8.4 The Moral Consensus And The Individual
From The Judeo-Christian Ethic by LJM Cooray (1996)

Moral values based on spiritual or religious values are the only reasonable and humane basis of law. The Australian Values Study demonstrates that these values are supported by over 90% of the people of Australia. There is therefore a moral justification and a democratic justification for supporting these values as the basis of the legal system. Those who seek to impose contrary values are a very insignificant minority in terms of the total population. They, however, exercise considerable influence in the political, academic and media circles, which in combination set the agenda of the political debate of this country and thereby exercise tremendous influence over government and changes in the law. These changes are effected gradually and in stages, with the people being deceived about the real intentions and the ultimate consequences.

The consensus which Lord Devlin refers to was a part of, and very influential in, the rise and development of western civilisation. The Australian Values Study seems to indicate that it still exists in the modern western community and in the Australian community. A major problem, however, is that elites in politics, society, media and even in religious organisations have turned their backs on the traditional conceptions of right and wrong. Some have done so deliberately — others support ideas and causes which have (for them) the unintended effect of undermining values to which they are mentally committed. The latter factors may also explain the breakdown in traditional morality which some regard as a feature of modern society.

A liberal society can tolerate individuals who do not accept the moral consensus. The problem arises when the consensus which existed over moral values begins to break down. When a large section or a majority of the population rejects the basic moral values, tensions in society increase. That point has not yet been reached in Australia. The Australian Values Study demonstrates that support for traditional values is high. In the United States and the United Kingdom recent surveys demonstrate that after a period of progressivism there is a distinct drift back to basics. The argument developed in this book is that what is important is the existence of a consensus covering a very significant part of the population.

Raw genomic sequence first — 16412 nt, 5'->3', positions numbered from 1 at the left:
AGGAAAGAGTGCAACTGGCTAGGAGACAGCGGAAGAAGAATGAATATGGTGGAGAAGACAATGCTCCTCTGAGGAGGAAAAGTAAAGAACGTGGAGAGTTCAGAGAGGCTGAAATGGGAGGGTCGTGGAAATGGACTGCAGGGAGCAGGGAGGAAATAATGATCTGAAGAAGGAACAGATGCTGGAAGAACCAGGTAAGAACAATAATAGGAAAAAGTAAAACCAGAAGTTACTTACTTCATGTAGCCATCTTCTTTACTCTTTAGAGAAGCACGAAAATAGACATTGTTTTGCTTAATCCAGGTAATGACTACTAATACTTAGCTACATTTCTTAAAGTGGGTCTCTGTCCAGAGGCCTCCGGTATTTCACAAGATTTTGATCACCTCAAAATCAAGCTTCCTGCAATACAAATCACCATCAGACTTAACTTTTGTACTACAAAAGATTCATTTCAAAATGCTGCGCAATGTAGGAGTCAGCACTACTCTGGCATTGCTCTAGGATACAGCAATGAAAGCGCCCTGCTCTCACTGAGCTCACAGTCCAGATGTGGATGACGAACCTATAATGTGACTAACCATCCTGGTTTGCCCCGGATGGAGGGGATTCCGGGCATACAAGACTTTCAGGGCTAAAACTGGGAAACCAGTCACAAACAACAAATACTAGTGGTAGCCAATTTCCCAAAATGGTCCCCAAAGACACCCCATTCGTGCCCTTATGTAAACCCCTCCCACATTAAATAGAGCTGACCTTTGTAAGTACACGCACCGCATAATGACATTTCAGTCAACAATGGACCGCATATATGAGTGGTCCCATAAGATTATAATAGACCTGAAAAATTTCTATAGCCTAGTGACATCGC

Certain non-legal restrictions on freedom are an essential part of the democratic order. These must be preserved, creatively adapted and nurtured. Some moral values are translated into law. See analysis in section 18.2. Liberals may legitimately argue that other moral values should not be translated into law, but they should nonetheless, in the arena of public debate, assert the importance of these values and the social sanctions attached to breaches thereof.

An example of the above distinction (moral values translated into law and moral values subject to social sanctions) may be provided with reference to laws governing, and the public attitude to, homosexuality. Homosexual acts in private among consenting adults should be tolerated and not be visited by criminal sanctions. But it does not follow that homosexuality should be publicly condoned and encouraged. It does not follow that the law should provide similar benefits to homosexual partners (and also to "de facto spouses") as to married persons, that homosexuality should be publicly presented in schools as a legitimate alternate life style, that public money should be used to promote homosexual life styles and activities, or that public comment on the undesirability and unnaturalness of homosexuality should cease. Toleration of life styles alternative to the family, which do not offend the law, is part of liberalism. But this does not mean that they must be given moral sanction, recognised by law and subsidised from the public purse.